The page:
Millionaires shortbread/Englisches Flair

Apparently millionaires’ shortbread was invented in Australia in the 1970s, but it has become very popular in the UK recently. It is a confection made for the hoi polloi (like me), but it seems that England-Fans in Fürth are selling it as ‘the British biscuit for the more aristocratic Londoners’:

Dafür empfehlen die England-Fans besonders diverse Varianten des Millionaire’s Shortbread. Ob mit Schokolade, mit Karamell- oder leichter Whiskey-Note – das britische Teegebäck für die nobleren Londoner bietet ein besonderes Geschmackserlebnis – und ist nach dem Weihnachtsfest mit seinen Stollen und Plätzchen eine echte Alternative.


I tried some Husten- und Bronchialtee recently when I had a cold, but it didn’t seem to help, perhaps because I didn’t believe in it enough. Tee (tea) has a wide meaning in German and most of these teas sound like the condition they are supposed to avert. As one of the tweets quoted by Bettina says, Blasentee (bladder tea, diuretic tea) is not the same as bubble tea.

Advent – photos/Fotos

Glassblower at Fürth Altstadtweihnachtsmarkt:

Traditionally, the golden arches change to green during advent:

Some of the locals having a sing-song outside Drogerie Müller:

A Fortuna Düsseldorf fan risking her life in Fürth:

View of the Christkindlsmarkt in Nuremberg – from Fleischbrücke- possibly with more snow than they reckoned with:

What they do in Nuremmberg with the annual surplus of prunes:

The representative of Bar in Montenegro in a nice hat:

Katharina das Große

On my walk yesterday I saw Katharina das Große in the window of a health care shop:

Amazon reviews are very harsh on this mobile phone. The main objection seems to be that it isn’t mobile – it won’t fit in a jacket pocket or handbag, so it gets left at home. People also feel they are being treated as if they were disabled. In addition, there may be some functioning problems.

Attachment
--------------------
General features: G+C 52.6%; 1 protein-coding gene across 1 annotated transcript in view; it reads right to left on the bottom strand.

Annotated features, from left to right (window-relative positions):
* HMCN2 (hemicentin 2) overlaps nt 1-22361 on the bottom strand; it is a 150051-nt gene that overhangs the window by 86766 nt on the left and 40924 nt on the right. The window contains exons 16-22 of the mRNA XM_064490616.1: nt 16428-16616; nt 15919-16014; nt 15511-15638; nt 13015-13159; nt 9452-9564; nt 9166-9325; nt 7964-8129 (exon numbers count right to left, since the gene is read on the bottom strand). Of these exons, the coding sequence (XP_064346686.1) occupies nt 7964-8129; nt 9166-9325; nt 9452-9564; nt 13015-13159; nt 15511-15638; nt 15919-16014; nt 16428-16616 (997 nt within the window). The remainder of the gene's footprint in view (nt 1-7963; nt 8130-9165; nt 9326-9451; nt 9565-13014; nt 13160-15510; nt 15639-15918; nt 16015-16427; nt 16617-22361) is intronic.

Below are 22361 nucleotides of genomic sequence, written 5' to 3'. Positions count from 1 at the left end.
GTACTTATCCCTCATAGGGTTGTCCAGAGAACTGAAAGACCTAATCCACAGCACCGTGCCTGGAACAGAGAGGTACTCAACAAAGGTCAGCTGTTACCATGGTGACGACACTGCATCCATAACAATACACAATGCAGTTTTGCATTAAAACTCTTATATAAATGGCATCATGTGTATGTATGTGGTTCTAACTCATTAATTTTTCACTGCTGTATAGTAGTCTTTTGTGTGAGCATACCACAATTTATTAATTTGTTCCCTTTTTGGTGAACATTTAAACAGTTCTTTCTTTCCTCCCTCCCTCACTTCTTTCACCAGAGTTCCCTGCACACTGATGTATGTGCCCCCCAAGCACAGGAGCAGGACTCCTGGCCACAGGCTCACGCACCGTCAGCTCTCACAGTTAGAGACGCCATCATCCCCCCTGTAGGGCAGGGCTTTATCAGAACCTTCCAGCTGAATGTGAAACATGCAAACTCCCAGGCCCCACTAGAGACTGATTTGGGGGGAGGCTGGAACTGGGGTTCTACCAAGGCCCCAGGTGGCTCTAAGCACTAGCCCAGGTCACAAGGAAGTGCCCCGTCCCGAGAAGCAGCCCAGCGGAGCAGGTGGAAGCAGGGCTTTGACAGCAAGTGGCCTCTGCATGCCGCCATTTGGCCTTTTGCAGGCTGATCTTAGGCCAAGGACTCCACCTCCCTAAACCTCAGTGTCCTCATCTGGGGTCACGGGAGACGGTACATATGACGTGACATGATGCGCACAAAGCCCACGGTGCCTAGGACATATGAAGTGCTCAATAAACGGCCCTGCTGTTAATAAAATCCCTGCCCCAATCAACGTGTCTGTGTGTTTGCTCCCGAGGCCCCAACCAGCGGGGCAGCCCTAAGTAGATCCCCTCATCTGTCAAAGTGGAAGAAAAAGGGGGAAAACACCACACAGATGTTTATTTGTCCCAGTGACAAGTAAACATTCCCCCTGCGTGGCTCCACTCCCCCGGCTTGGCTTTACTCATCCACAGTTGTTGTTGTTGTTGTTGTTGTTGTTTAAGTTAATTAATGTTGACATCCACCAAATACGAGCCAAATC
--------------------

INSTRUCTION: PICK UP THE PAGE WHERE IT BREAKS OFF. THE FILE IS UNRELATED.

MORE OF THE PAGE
If you scroll down here, you can see it’s at least four times the size of a normal cell phone.

Albrecht Dürer

There was a good Dürer exhibition in Nuremberg this year, but it was very full. Fortunately I got there very early in the day, but still by eleven it was too full to read the rather well-done and succinct texts, especially with bifocals.

And I have still not visited the Albrecht-Dürer-Schwein in Hundshaupten.

However, Dürer did appear on a float at the Fürth harvest festival procession last week:

The text is a reference to the refusal by the Alte Pinakothek in Munich to send a self-portrait to the exhibition because it was not suitable for transport.

Here’s a Protestant church representative showing how exciting 18th-century glasses were:

Exciting crime in Fürth/Baumfrevel

In case anyone’s missed it, a tree attacker has been at work in this area – in four areas in fact – partially sawing through about sixty young trees in December – which has now come to light. The tool used was apparently a Japanese hand saw, which makes slender cuts. In Germany you can see the contribution on the quer TV programme, where a number of people were interviewed in the Stadtpark, and one town worker speculated that anyone who killed all these trees probably hates trees because his or her family members were killed by trees falling on them. More convincing was the forensic psychologist’s idea that it was possibly someone who worked for the town(s), possibly with responsibility for the trees, was then sacked and feels powerless, compensating by damaging trees.
Picture and commentaries on the quer blog (one of the commenters even remembers someone who was moved from a position in Nuremberg after a public outcry following a removal of trees on the Wörder See).